<>zSB(3,3);if(!z336){var zIsb=gEI("adsb");if(zIsb){"inline";zIsb.s tyle.height="0px";"0px";}var zIss=gEI("adss");if(zIss){"inline";zIss.s tyle.height="0px";"0px";}} This is good information. My son is taking Geodon, and we are seeing marvelous results. Benjamin is dx PDD/NOS and connot be picked out of the regular class. He has had tremendous early intervention and is now going to the First Grade in the Fall. I forget the class of med it is in. what do you know about it? I had to stop giving him stimulants, they made him hallucinate. He is sleeping very well and is being able to use hard-won skills regularlly. It doesn't cure the sensory issues, but the outbursts and aggression are are highly infrequent. There is a 'burp' in the calm every few months. He has been on the Geodon since December 2004. JanetThis is fantastic information, my son is on Fluvoxamine and we are very happy with his happiness so far. Daniel did depakote er for a while but this year he was daze more so we stopped it. Seizure meds are used in some to treat the seizures/bp traits. Daniel is now just on vitamins and Concerta w/no problems so far. I was a depakote/stem (Dexaderine)med kid plus a Ld school kid as well. Since seizure free school stuff as not as hard for me now. Herbs can helps as well if you don't want to try meds. Just so you now you could try Life force international's Body balance loads of good stuff is well. This product has amino's/lithium both as well as loads of vitamins as a well the cost is about 29. a quart. Blood levels only 2 times a year needed on this med. Daniel needs weight gain. He is only 67 lbs at 11. Depakote also makes you hungrey all day. I ate 5 plates per meal on this drug as a kid. My thyroid is dead now! I take Armour for it!Thanks for the info.  Can't wait to check out links.  My son has never been on meds (except to sleep) and now at 11 yrs. we are thinking about trying something.  Now I have a place to start looking. My son has been on risperdal since he was about 9, he was having massive outbursts and hurting himself by banging himself against walls etc.. his dose was very small back then, as he got older the aggressiveness came back am assuming teenage hormones and the inability to express himself had a lot to do with it, his meds were increased and chlorpromazine was added to the mix, he has gained an enormous amount of weight, so thats not healthy at all, and still has the some outbursts,but not as much, his aggression was hard to manage and I often got a wallop if I was in the firing line, I used to be terrified as he is tall and overweight and can really hurt when he lash's out.... what breaks my heart is knowing he cannot express anger like most teens, and having to keep him calm is quite depressing all together... I know he has a lot to say, and he can't...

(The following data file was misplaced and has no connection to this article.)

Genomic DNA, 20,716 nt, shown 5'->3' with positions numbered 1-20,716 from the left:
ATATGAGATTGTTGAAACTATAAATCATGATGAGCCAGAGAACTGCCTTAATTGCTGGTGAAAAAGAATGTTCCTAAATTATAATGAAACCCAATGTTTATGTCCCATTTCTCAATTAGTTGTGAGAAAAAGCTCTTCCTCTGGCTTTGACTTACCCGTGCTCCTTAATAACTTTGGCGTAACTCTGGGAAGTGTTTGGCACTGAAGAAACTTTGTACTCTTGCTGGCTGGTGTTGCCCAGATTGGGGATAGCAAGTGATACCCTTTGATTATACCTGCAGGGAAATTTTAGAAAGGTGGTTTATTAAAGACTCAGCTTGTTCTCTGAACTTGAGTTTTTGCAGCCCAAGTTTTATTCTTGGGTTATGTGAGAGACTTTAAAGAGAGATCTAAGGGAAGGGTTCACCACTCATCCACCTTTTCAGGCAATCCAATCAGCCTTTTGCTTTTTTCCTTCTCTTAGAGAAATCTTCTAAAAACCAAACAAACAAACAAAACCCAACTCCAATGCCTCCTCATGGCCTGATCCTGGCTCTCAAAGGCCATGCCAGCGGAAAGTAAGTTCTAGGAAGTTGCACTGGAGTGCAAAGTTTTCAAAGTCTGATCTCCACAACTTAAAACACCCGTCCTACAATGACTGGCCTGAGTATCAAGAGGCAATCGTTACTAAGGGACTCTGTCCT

We started my son on Prozac 5 days ago, as it was apparent that he was becoming more anxious and was ticking more.  So far so good!  He is still ticking, but not as much as before, and he didn't freak out about the bugs when playing golf on Sunday (as opposed to COMPLETELY freaking out the week before).  Our only issue is that he can't swallow pills, so we have him on the liquid form.  He really doesn't like the taste of it, so that has been a bit of a challenge.  I did some online research, and while they don't have chewable prozac for humans, they do have it for dogs.  Hmmm, I wonder how he'd do with a beef flavored treat....


Has anyone had trouble with an increase with aggressive
behavior becoming more frequent when taking concerta. My
son is on 54mg and is 15. He has gained some weight and it
was a good thing. Also no medications have stopped his
growth he is currently 5'11" so we have not difficulties
there. lol

Thanks in advance for your help! Thanks for your valuable information.

 I am looking for ways to get my son out of his ‘fantasy world’ and back to our planet.  His talk therapist said that in the past, Joseph used to be more ‘verbal’ and actually talked to his therapist, now Joseph is in the ‘fantasy world’; and it is hard for the therapist to ‘bring Joseph out’.  Joseph’s therapist also stated that Joseph used to be ‘more social’ when his Risperdal dose was higher. I was wondering if anyone has experience with a situation such as this.  I have done limited research on the benefits of Abilify, and was wondering if anyone has had any good results with Abilify?  My son is 6’2”, 220#.  His Great Grandfather was 6’8”, and Great-Great Grandfather was 7’4”.